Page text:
The consolidation of LTL makes it the more environmentally friendly option. An LTL truck always carries cargo, and the vast network of LTL shipments means no empty miles between loads. On the other hand, FTL can create more waste; limiting the whole truck to one shipper can result in underutilized space.
Empty miles comprise ~20%-35% of US trucking miles. Each empty mile traveled equates to wasted fuel, higher costs, unnecessary road congestion, and preventable carbon emissions. Choosing LTL over FTL is just one strategy that shippers can use to help reduce this figure.
No matter which option shippers choose, Uber Freight can offer support throughout the entire process. Our experts are equipped to support a variety of shipment needs, and our suite of technology offerings includes real-time tracking and visibility for shippers’ peace of mind. Our Shipper Platform enables you to compare FTL and LTL quotes at the same time.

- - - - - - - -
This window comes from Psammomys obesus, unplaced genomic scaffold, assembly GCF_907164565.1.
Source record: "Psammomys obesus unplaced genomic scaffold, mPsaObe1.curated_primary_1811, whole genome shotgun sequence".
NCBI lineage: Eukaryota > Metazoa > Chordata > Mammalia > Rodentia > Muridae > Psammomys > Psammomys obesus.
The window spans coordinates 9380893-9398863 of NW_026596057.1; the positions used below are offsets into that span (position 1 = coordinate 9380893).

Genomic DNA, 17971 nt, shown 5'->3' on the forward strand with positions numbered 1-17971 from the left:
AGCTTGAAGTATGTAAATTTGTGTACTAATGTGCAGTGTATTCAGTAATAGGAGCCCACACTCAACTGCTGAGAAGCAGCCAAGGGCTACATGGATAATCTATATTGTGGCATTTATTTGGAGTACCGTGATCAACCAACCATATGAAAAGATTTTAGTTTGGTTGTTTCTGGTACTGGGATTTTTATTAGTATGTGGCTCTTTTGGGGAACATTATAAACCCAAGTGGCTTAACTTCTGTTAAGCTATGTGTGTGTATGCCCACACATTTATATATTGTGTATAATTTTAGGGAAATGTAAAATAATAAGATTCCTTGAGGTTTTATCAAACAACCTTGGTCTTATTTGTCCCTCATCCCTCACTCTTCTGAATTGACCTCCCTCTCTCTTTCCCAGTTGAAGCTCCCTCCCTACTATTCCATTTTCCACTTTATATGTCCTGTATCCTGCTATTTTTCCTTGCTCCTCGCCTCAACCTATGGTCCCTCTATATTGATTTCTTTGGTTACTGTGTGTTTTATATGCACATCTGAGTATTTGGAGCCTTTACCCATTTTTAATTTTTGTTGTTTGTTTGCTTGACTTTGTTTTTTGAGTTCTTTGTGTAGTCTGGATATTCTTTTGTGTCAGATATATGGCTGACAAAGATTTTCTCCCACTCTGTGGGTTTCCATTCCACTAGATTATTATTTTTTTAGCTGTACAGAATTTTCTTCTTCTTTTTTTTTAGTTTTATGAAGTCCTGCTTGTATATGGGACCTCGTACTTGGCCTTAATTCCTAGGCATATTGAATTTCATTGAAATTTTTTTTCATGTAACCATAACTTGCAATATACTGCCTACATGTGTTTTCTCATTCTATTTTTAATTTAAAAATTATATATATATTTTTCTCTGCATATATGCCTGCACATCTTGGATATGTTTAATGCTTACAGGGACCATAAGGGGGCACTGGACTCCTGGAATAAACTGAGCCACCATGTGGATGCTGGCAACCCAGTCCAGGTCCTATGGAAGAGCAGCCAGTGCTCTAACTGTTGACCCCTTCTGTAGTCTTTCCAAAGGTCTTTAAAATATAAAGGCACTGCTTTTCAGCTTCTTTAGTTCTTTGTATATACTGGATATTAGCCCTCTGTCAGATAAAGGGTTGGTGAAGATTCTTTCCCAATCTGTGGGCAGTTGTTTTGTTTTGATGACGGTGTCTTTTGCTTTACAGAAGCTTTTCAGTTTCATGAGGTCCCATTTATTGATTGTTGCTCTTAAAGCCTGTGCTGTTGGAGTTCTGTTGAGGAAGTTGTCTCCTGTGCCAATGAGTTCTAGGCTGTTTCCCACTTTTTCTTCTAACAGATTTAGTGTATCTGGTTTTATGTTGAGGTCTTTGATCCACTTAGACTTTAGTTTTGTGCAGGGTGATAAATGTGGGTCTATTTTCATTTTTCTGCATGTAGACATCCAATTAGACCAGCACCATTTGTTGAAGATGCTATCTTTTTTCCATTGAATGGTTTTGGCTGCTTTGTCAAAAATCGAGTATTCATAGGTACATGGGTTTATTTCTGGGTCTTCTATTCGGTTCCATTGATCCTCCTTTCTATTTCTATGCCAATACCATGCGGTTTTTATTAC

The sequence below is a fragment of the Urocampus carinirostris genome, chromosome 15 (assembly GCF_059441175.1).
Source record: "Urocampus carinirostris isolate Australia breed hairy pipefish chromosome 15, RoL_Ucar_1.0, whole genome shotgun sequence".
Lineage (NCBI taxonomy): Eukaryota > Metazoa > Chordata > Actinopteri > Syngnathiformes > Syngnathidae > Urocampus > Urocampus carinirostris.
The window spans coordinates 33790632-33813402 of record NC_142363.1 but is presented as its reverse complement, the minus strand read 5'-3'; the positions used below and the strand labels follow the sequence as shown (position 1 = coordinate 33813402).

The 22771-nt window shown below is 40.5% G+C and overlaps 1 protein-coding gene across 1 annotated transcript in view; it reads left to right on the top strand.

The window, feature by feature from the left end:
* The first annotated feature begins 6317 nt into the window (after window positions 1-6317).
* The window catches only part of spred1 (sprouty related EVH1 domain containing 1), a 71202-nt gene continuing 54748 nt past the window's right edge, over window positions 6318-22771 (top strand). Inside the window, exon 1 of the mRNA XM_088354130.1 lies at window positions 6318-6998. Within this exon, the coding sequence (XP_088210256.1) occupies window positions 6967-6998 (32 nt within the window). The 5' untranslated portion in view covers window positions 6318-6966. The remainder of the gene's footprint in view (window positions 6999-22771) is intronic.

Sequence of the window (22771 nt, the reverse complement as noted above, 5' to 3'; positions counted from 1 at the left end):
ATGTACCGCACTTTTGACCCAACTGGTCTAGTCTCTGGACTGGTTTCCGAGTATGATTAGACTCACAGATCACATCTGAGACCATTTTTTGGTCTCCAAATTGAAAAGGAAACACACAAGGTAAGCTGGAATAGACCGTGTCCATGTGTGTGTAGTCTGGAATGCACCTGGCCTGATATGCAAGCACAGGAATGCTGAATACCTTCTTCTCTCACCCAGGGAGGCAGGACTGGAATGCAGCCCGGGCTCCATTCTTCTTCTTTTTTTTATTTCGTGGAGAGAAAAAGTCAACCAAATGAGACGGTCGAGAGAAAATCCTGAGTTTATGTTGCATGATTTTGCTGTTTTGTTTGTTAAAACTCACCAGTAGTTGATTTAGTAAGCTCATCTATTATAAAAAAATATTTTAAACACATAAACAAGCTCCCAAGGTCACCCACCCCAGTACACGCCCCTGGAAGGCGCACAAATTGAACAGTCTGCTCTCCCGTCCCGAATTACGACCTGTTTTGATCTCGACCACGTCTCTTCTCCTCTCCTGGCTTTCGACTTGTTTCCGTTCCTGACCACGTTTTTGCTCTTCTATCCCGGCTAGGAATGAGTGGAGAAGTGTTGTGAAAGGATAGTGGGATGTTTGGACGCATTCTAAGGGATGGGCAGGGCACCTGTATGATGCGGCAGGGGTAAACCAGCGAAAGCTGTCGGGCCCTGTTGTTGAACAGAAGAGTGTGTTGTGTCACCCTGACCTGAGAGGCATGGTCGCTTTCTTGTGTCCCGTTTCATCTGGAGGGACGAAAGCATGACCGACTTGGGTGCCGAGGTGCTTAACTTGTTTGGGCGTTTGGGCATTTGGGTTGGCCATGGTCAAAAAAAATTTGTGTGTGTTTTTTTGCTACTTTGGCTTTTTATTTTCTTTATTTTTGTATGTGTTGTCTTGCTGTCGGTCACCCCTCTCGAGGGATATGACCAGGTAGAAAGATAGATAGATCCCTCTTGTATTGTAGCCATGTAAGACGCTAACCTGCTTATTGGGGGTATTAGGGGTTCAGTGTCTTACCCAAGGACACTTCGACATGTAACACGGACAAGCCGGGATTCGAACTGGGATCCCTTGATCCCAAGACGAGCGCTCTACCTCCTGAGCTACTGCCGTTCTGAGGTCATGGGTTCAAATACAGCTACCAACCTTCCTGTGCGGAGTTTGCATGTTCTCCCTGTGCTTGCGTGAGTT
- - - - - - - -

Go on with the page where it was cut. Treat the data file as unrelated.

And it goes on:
The choice between LTL and FTL can be a difficult one, depending on a shipper’s business needs. It can even change based on the business purpose of a particular shipment.
Best fit: FTL
When restocking a furniture store with a significant volume of goods, an FTL shipment is the better choice. The large size and bulky nature of the cargo will most likely require an entire truckload. Utilizing FTL ensures exclusive use of the truck’s space, minimizing the risk of damage during transit and providing faster delivery since the truck can move directly from the supplier to the store without any intermediate stops.
Best fit: LTL